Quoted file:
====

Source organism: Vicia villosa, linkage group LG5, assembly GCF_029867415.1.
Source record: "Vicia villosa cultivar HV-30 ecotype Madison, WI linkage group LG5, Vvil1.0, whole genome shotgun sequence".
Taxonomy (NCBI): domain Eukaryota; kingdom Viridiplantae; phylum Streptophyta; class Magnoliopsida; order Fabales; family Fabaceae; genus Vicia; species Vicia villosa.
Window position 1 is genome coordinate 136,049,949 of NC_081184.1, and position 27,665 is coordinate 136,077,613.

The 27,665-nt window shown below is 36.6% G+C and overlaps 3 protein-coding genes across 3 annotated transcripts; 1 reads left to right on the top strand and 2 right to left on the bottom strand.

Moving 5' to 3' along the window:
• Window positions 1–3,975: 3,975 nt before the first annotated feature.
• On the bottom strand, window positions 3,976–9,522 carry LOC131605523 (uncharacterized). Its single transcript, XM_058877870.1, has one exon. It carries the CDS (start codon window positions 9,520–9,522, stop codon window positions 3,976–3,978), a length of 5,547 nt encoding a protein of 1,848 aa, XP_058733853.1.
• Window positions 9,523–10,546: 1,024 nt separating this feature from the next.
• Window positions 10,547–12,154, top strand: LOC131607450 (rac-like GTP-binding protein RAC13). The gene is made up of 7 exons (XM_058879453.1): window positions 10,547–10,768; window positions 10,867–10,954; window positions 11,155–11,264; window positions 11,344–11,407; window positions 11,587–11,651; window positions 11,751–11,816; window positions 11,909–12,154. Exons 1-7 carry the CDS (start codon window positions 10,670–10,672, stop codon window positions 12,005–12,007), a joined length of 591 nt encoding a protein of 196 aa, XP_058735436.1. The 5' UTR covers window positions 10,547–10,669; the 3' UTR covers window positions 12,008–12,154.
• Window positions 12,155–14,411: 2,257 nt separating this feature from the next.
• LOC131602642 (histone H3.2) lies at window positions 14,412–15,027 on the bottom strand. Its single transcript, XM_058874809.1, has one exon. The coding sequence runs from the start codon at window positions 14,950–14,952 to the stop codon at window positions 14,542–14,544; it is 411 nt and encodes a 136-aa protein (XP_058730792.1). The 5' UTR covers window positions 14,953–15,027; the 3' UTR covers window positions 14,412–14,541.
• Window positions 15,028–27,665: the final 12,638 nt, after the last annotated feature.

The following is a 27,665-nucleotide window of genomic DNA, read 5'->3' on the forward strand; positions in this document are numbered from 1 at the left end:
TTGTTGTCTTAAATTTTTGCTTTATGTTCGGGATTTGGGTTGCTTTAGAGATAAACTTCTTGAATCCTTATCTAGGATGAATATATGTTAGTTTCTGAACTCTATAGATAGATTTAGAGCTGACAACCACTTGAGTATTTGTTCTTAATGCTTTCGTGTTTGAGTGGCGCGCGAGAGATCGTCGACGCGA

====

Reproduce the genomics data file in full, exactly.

Source organism: Vicia villosa, linkage group LG5, assembly GCF_029867415.1.
Source record: "Vicia villosa cultivar HV-30 ecotype Madison, WI linkage group LG5, Vvil1.0, whole genome shotgun sequence".
Taxonomy (NCBI): domain Eukaryota; kingdom Viridiplantae; phylum Streptophyta; class Magnoliopsida; order Fabales; family Fabaceae; genus Vicia; species Vicia villosa.
Window position 1 is genome coordinate 136,049,949 of NC_081184.1, and position 27,665 is coordinate 136,077,613.

The 27,665-nt window shown below is 36.6% G+C and overlaps 3 protein-coding genes across 3 annotated transcripts; 1 reads left to right on the top strand and 2 right to left on the bottom strand.

Moving 5' to 3' along the window:
• Window positions 1–3,975: 3,975 nt before the first annotated feature.
• On the bottom strand, window positions 3,976–9,522 carry LOC131605523 (uncharacterized). Its single transcript, XM_058877870.1, has one exon. It carries the CDS (start codon window positions 9,520–9,522, stop codon window positions 3,976–3,978), a length of 5,547 nt encoding a protein of 1,848 aa, XP_058733853.1.
• Window positions 9,523–10,546: 1,024 nt separating this feature from the next.
• Window positions 10,547–12,154, top strand: LOC131607450 (rac-like GTP-binding protein RAC13). The gene is made up of 7 exons (XM_058879453.1): window positions 10,547–10,768; window positions 10,867–10,954; window positions 11,155–11,264; window positions 11,344–11,407; window positions 11,587–11,651; window positions 11,751–11,816; window positions 11,909–12,154. Exons 1-7 carry the CDS (start codon window positions 10,670–10,672, stop codon window positions 12,005–12,007), a joined length of 591 nt encoding a protein of 196 aa, XP_058735436.1. The 5' UTR covers window positions 10,547–10,669; the 3' UTR covers window positions 12,008–12,154.
• Window positions 12,155–14,411: 2,257 nt separating this feature from the next.
• LOC131602642 (histone H3.2) lies at window positions 14,412–15,027 on the bottom strand. Its single transcript, XM_058874809.1, has one exon. The coding sequence runs from the start codon at window positions 14,950–14,952 to the stop codon at window positions 14,542–14,544; it is 411 nt and encodes a 136-aa protein (XP_058730792.1). The 5' UTR covers window positions 14,953–15,027; the 3' UTR covers window positions 14,412–14,541.
• Window positions 15,028–27,665: the final 12,638 nt, after the last annotated feature.

The following is a 27,665-nucleotide window of genomic DNA, read 5'->3' on the forward strand; positions in this document are numbered from 1 at the left end:
TTGTTGTCTTAAATTTTTGCTTTATGTTCGGGATTTGGGTTGCTTTAGAGATAAACTTCTTGAATCCTTATCTAGGATGAATATATGTTAGTTTCTGAACTCTATAGATAGATTTAGAGCTGACAACCACTTGAGTATTTGTTCTTAATGCTTTCGTGTTTGAGTGGCGCGCGAGAGATCGTCGACGCGA